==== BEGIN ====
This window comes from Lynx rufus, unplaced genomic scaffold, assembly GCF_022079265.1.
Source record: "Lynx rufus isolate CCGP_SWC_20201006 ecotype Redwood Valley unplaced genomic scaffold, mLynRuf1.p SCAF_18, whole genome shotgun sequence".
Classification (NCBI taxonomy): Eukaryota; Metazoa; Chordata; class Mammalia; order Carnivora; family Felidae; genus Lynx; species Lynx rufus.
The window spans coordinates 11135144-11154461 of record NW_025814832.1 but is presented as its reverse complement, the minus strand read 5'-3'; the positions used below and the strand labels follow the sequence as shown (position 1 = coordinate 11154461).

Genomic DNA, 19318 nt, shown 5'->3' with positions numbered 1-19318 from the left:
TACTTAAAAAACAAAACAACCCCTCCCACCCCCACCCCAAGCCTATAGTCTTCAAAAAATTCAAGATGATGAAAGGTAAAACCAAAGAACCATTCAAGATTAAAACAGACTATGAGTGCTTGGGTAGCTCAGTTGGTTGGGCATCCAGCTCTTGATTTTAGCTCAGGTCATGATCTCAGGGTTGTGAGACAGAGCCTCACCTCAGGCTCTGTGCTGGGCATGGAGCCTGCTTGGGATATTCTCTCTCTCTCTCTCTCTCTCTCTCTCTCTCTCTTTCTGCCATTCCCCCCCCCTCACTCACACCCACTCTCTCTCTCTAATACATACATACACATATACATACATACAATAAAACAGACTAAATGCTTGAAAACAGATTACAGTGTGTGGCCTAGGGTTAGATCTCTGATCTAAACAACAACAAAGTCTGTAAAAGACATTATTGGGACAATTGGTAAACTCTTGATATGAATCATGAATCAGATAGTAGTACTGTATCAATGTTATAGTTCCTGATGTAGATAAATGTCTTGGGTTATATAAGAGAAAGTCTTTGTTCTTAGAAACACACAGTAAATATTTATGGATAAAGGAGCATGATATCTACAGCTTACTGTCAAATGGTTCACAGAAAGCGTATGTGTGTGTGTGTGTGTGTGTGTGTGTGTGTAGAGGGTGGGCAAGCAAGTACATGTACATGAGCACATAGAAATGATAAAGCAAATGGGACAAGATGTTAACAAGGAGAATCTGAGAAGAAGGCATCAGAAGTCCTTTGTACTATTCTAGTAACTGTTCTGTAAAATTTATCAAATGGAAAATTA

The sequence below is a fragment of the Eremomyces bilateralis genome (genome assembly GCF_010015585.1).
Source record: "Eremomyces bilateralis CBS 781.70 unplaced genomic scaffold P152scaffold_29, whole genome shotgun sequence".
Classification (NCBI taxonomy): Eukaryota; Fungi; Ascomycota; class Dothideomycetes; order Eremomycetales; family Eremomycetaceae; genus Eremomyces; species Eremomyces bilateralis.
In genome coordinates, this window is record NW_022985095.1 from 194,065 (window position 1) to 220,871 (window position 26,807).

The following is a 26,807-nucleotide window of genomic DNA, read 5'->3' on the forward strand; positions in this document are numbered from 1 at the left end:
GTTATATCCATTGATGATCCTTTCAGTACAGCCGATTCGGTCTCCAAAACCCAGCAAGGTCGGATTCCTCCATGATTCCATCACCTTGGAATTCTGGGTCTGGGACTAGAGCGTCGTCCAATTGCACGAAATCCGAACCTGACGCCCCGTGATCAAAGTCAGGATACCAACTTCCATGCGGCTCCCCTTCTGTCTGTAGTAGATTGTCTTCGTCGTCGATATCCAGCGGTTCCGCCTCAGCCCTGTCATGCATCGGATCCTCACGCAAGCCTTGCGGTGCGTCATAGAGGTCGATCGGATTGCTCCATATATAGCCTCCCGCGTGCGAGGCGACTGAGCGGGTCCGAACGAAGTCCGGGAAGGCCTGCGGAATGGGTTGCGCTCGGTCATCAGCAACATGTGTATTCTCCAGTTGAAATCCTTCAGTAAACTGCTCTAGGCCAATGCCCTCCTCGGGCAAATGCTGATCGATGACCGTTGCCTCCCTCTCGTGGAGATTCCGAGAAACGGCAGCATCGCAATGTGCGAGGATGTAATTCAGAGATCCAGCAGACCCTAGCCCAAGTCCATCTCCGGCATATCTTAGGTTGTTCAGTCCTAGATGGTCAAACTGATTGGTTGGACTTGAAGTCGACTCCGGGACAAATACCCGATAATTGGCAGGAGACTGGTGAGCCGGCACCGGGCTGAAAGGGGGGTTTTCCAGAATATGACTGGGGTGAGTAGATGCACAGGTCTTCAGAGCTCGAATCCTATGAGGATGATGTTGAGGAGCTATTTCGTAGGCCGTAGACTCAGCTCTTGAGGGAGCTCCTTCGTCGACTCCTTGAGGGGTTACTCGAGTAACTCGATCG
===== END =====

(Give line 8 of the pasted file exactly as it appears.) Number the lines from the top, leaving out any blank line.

Source record: "Eremomyces bilateralis CBS 781.70 unplaced genomic scaffold P152scaffold_29, whole genome shotgun sequence".